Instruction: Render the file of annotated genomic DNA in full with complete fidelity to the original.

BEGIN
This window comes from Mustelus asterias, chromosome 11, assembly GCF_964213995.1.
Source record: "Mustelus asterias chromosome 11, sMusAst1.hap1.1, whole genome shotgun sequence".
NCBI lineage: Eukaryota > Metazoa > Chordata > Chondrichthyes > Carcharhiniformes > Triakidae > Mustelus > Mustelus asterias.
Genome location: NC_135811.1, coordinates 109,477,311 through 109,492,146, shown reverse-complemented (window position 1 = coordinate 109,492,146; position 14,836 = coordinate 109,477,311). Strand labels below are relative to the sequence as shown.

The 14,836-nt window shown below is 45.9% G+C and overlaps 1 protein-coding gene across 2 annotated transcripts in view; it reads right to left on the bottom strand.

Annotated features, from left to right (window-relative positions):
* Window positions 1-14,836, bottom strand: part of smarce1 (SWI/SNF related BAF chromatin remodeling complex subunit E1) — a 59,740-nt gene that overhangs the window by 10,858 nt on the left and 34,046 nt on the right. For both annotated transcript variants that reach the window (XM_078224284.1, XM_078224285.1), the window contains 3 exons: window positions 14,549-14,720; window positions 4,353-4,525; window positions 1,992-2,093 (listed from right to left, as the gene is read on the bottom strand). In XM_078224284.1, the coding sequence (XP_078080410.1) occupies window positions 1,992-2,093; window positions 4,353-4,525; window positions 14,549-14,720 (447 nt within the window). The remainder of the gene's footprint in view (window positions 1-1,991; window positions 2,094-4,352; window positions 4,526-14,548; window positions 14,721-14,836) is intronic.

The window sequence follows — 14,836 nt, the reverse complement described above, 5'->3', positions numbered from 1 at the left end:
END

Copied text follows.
This window comes from Mustelus asterias, chromosome 11, assembly GCF_964213995.1.
Source record: "Mustelus asterias chromosome 11, sMusAst1.hap1.1, whole genome shotgun sequence".
NCBI lineage: Eukaryota > Metazoa > Chordata > Chondrichthyes > Carcharhiniformes > Triakidae > Mustelus > Mustelus asterias.
Genome location: NC_135811.1, coordinates 109,477,311 through 109,492,146, shown reverse-complemented (window position 1 = coordinate 109,492,146; position 14,836 = coordinate 109,477,311). Strand labels below are relative to the sequence as shown.

The 14,836-nt window shown below is 45.9% G+C and overlaps 1 protein-coding gene across 2 annotated transcripts in view; it reads right to left on the bottom strand.

Annotated features, from left to right (window-relative positions):
* Window positions 1-14,836, bottom strand: part of smarce1 (SWI/SNF related BAF chromatin remodeling complex subunit E1) — a 59,740-nt gene that overhangs the window by 10,858 nt on the left and 34,046 nt on the right. For both annotated transcript variants that reach the window (XM_078224284.1, XM_078224285.1), the window contains 3 exons: window positions 14,549-14,720; window positions 4,353-4,525; window positions 1,992-2,093 (listed from right to left, as the gene is read on the bottom strand). In XM_078224284.1, the coding sequence (XP_078080410.1) occupies window positions 1,992-2,093; window positions 4,353-4,525; window positions 14,549-14,720 (447 nt within the window). The remainder of the gene's footprint in view (window positions 1-1,991; window positions 2,094-4,352; window positions 4,526-14,548; window positions 14,721-14,836) is intronic.

The window sequence follows — 14,836 nt, the reverse complement described above, 5'->3', positions numbered from 1 at the left end: